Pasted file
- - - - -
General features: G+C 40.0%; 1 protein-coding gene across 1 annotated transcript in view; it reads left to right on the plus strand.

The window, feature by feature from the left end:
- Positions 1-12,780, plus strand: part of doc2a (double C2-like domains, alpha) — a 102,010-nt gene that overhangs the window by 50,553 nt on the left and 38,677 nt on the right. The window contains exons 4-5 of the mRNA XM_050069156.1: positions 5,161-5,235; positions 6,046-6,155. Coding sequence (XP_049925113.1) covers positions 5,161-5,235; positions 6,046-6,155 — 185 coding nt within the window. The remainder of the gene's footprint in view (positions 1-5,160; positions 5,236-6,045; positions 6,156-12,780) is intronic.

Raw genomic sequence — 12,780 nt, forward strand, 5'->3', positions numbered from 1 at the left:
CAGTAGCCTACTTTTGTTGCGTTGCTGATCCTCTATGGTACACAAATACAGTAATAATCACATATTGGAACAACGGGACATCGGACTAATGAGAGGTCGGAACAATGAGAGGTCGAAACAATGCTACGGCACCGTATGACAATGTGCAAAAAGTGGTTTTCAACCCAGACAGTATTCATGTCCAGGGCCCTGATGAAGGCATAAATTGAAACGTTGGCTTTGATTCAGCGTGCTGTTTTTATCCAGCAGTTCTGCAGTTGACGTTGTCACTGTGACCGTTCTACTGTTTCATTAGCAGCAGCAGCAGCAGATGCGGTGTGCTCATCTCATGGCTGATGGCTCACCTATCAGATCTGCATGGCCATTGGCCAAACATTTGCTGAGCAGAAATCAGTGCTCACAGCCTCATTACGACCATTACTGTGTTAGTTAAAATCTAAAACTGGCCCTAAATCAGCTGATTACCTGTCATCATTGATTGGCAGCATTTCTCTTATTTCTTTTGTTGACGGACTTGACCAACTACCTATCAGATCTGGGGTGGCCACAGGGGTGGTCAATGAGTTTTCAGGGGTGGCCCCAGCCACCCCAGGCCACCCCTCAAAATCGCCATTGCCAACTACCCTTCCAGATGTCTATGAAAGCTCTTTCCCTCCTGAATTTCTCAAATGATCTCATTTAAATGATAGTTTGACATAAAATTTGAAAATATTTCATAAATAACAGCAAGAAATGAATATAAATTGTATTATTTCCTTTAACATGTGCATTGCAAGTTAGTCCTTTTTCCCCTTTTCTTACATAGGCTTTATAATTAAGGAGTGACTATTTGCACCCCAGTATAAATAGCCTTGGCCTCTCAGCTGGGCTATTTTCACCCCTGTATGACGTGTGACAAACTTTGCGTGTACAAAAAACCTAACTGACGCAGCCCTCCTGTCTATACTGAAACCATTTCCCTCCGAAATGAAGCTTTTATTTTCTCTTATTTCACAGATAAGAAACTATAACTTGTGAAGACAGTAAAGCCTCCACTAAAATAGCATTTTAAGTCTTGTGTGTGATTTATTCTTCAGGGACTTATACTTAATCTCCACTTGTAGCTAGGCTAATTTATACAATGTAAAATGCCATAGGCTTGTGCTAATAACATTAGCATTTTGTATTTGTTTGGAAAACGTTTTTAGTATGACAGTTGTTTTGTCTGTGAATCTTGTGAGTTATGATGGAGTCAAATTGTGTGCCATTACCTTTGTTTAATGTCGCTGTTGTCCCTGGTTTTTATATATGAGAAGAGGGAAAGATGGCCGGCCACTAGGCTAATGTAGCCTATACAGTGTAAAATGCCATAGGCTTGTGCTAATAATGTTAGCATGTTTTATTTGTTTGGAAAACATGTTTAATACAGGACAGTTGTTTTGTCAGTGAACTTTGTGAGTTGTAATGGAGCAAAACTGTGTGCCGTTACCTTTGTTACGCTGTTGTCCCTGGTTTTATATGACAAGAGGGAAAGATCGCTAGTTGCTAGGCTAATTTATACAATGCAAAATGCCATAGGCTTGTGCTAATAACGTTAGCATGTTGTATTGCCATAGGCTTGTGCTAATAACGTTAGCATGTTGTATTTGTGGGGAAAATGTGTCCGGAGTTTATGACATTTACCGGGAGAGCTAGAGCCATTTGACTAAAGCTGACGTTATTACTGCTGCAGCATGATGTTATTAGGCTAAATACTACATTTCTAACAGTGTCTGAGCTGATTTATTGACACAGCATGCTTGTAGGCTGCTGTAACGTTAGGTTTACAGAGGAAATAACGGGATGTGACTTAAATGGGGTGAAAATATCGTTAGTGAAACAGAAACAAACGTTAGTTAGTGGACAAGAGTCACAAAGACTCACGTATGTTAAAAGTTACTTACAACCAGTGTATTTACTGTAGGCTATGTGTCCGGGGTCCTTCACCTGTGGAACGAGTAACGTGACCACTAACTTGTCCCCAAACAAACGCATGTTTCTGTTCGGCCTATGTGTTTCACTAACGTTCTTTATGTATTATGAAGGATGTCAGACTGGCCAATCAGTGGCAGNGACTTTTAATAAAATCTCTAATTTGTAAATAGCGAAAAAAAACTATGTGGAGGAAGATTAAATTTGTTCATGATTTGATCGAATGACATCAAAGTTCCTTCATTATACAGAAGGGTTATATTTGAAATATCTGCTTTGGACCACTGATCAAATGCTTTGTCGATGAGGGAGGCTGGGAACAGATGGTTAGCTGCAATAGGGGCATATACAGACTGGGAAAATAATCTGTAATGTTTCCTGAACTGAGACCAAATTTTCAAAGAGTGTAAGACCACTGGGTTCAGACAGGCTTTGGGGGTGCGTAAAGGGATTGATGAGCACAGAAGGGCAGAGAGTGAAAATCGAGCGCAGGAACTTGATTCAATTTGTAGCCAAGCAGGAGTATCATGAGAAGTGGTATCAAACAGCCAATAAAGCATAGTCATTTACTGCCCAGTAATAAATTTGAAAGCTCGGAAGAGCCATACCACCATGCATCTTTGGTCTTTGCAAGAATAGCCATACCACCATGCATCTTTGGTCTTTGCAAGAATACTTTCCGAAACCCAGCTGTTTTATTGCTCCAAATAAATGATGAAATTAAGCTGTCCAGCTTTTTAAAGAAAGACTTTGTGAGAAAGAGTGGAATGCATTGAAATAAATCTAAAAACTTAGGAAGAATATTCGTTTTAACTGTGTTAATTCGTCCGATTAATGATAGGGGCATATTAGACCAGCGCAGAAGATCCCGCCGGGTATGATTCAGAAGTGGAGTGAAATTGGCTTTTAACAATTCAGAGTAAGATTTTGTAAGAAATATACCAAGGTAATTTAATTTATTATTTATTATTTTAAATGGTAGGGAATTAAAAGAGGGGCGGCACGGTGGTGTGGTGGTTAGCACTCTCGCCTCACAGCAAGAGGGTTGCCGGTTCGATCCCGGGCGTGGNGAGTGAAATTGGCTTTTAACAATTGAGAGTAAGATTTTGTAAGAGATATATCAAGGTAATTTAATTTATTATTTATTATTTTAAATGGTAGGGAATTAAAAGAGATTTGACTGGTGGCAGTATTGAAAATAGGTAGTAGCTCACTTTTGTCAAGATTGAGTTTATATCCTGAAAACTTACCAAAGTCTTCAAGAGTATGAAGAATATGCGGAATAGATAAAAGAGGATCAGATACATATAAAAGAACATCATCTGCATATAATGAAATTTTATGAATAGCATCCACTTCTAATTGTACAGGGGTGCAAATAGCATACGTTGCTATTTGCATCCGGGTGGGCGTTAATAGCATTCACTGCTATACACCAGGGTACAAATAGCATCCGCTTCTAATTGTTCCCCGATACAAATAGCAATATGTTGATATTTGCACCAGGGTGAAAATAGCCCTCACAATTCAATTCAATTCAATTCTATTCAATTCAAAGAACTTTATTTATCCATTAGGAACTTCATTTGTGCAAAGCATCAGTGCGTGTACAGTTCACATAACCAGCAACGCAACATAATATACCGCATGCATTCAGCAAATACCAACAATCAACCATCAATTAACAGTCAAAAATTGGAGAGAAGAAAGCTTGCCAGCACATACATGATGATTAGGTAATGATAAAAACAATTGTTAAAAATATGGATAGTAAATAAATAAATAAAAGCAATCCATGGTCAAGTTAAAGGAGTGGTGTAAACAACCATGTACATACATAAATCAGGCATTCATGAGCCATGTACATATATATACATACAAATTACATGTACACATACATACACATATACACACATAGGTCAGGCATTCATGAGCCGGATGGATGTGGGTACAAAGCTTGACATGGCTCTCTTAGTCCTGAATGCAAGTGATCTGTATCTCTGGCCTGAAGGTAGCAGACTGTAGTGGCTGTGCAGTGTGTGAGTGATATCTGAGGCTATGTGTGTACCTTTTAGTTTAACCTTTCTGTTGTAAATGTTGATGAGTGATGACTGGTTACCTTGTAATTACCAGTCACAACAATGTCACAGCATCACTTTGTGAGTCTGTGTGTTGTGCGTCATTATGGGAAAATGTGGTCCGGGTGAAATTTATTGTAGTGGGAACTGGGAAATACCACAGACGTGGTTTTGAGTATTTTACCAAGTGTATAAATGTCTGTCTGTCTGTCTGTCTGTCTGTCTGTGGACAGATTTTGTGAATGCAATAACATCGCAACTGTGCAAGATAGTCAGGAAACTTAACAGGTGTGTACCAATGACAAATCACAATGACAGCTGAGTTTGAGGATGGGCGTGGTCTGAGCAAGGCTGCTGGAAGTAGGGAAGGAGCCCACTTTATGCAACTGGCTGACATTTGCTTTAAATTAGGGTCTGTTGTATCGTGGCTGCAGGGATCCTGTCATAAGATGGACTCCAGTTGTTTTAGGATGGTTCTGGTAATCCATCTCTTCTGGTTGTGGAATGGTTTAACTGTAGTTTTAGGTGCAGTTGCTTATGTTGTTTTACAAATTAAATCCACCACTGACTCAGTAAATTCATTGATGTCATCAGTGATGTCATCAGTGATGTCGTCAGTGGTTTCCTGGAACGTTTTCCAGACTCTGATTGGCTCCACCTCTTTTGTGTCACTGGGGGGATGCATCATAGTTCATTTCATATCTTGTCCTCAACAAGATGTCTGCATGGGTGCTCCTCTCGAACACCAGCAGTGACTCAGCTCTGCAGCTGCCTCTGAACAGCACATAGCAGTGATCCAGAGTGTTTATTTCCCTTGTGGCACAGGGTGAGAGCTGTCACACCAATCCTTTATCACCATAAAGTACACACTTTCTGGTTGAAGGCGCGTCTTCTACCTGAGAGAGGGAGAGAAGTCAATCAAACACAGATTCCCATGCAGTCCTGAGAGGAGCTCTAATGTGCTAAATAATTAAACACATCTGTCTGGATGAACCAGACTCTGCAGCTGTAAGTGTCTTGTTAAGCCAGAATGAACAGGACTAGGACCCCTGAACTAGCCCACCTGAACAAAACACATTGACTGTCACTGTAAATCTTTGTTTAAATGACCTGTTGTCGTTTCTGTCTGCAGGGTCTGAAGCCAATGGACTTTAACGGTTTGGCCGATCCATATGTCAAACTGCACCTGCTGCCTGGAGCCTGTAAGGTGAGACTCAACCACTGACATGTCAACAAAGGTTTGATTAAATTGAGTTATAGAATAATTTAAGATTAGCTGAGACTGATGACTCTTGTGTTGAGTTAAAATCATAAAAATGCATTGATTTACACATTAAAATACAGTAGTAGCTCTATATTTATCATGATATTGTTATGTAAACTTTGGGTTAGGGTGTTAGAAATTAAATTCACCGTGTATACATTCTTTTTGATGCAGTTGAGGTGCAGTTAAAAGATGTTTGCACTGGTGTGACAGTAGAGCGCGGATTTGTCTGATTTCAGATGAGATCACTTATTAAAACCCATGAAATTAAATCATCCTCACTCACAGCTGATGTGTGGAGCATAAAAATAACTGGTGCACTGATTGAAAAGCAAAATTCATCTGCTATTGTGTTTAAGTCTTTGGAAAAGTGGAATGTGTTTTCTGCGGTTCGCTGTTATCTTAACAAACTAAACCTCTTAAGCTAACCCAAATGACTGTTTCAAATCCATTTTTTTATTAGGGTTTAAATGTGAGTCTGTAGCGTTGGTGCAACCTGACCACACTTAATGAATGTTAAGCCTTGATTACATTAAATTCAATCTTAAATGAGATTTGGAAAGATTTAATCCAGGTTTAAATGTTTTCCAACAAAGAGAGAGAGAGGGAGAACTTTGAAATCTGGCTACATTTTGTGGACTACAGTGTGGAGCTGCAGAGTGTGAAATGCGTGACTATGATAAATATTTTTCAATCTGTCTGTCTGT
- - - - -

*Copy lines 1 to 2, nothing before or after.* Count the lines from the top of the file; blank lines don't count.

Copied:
General features: G+C 40.0%; 1 protein-coding gene across 1 annotated transcript in view; it reads left to right on the plus strand.

The window, feature by feature from the left end: